Kloof Conservancy’s Indigenous Open Gardens Show is its flagship project and main annual fund-raising fixture. Over the years, it has been instrumental in contributing to the protection of KwaZulu-Natal’s biodiversity by educating the broader public about our floral diversity and the merits of indigenous gardening, and by raising significant sums of money for local conservation projects, including for the removal of invasive alien plants in Krantzkloof Nature Reserve.
Taking place since 1999, we have raised funds for Krantzkloof Nature Reserve and more recently for our numerous environmental projects in Kloof and our immediate surrounds. The show has “inspired” many home owners to convert to indigenous gardening with the stunning range of gardens that have been featured and this year’s event will no doubt continue this trend!
The Upper Highway is situated within the Maputaland-Pondoland-Albany Biodiversity Hotspot and is well known for the wealth of flora and fauna that is found in the area. The protection of this flora and fauna through indigenous gardens has been the theme of all our Indigenous Garden events.
Enjoying the show
Some simple guidelines to help you enjoy the gardens:
- Wear sensible shoes – there are areas with cobblestone paving or gravel or slopes!
- The are many interesting/unusual trees to see so bring along a tree book.
- Take a pair of binoculars if you are interested in birds – gardens create habitats which are ideal for birds.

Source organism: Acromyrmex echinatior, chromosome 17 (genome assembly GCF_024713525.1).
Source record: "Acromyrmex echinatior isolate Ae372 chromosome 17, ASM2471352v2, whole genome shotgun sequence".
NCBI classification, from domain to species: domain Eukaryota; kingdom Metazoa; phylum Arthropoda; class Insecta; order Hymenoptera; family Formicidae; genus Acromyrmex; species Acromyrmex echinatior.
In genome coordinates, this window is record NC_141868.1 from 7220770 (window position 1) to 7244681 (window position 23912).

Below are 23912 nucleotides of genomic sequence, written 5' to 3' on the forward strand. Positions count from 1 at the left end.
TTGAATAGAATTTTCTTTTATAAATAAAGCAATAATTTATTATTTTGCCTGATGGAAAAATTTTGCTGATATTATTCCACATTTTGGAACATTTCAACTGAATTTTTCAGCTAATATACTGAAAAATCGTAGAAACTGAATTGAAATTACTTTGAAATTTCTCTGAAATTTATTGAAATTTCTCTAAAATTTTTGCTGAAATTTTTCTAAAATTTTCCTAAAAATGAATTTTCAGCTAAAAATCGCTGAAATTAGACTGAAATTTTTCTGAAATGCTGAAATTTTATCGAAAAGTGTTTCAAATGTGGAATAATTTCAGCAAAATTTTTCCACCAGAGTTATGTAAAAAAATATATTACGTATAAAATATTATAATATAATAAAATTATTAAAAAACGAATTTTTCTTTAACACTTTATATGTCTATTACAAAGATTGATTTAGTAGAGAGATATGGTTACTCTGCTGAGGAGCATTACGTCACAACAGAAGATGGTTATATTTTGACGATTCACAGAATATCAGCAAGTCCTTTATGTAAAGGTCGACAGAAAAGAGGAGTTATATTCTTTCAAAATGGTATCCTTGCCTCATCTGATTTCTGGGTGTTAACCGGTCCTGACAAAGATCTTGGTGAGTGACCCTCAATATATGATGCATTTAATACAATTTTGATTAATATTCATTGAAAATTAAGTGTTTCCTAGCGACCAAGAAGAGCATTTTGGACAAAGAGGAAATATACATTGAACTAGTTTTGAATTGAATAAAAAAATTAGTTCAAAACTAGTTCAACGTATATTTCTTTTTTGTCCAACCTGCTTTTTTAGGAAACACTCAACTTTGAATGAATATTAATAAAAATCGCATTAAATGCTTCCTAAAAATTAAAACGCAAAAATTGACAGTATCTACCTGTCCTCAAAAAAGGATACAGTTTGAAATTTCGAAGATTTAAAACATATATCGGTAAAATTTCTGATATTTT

- Plan your comfort breaks – there are toilet facilities at the Tea Garden but none at the gardens.
- You are going to be in the sun for much of the day – wear sunscreen and a hat – cool-drinks will be on sale at some of the gardens.
- The gardens are “open” but the homes are not – please do respect the owners privacy and do not wander through private spaces.
- Please do not bring any animals (NO PETS) to the gardens.
- We have plant specialists at each garden – do feel free to engage with them as they are more than willing to share their knowledge.
Held on the 16th and 17th of June, this year’s event featured seven incredible gardens showcasing spectacular shifts from exotic to indigenous gardening.
Garden 1 – 32 Jan Smuts Avenue, Winston Park (Haley & Gavin Hough)
Garden 2 – 34 Alexander Drive, Winston Park (Derek & Sharron Rabie)
Garden 3 – The duBoirs Boutique Lodge, Wedding & Conference Venue, 198 Inanda Rd, Waterfall (Palesa Dube)
Garden 4 – 32 Umgeni View, Crestholme (Christine and Vincent Dench)
Garden 5 – 13 Valley Drive, Forest Hills (Helen Terblanche)
Garden 6 – 34B Margaret Crescent, Forest Hills (Dave & Sue Mercer)
Garden 7 – 9 Watsonia Place, Forest Hills (Helen & Tim McClurg)
Held on the 25th and 26th of March, the theme for this year’s event was indigenous colour.
Garden 1 – 33 Lyngarth Road, Kloof
The home of Juliet and Anthony Stead. This is is an well established garden with an amazing range of species which will be of interest to botanists!
Garden 2 – 75A Emolweni Road, Kloof
The home of Shirley and Robin Phillips. This garden is a recent conversion from an exotic garden with a large percentage of invasive alien species (still present in some neighbouring gardens.) It has a mix of sunny and shady species which provide great interest.
Garden 3 – 5 Mkongweni Road, Waterfall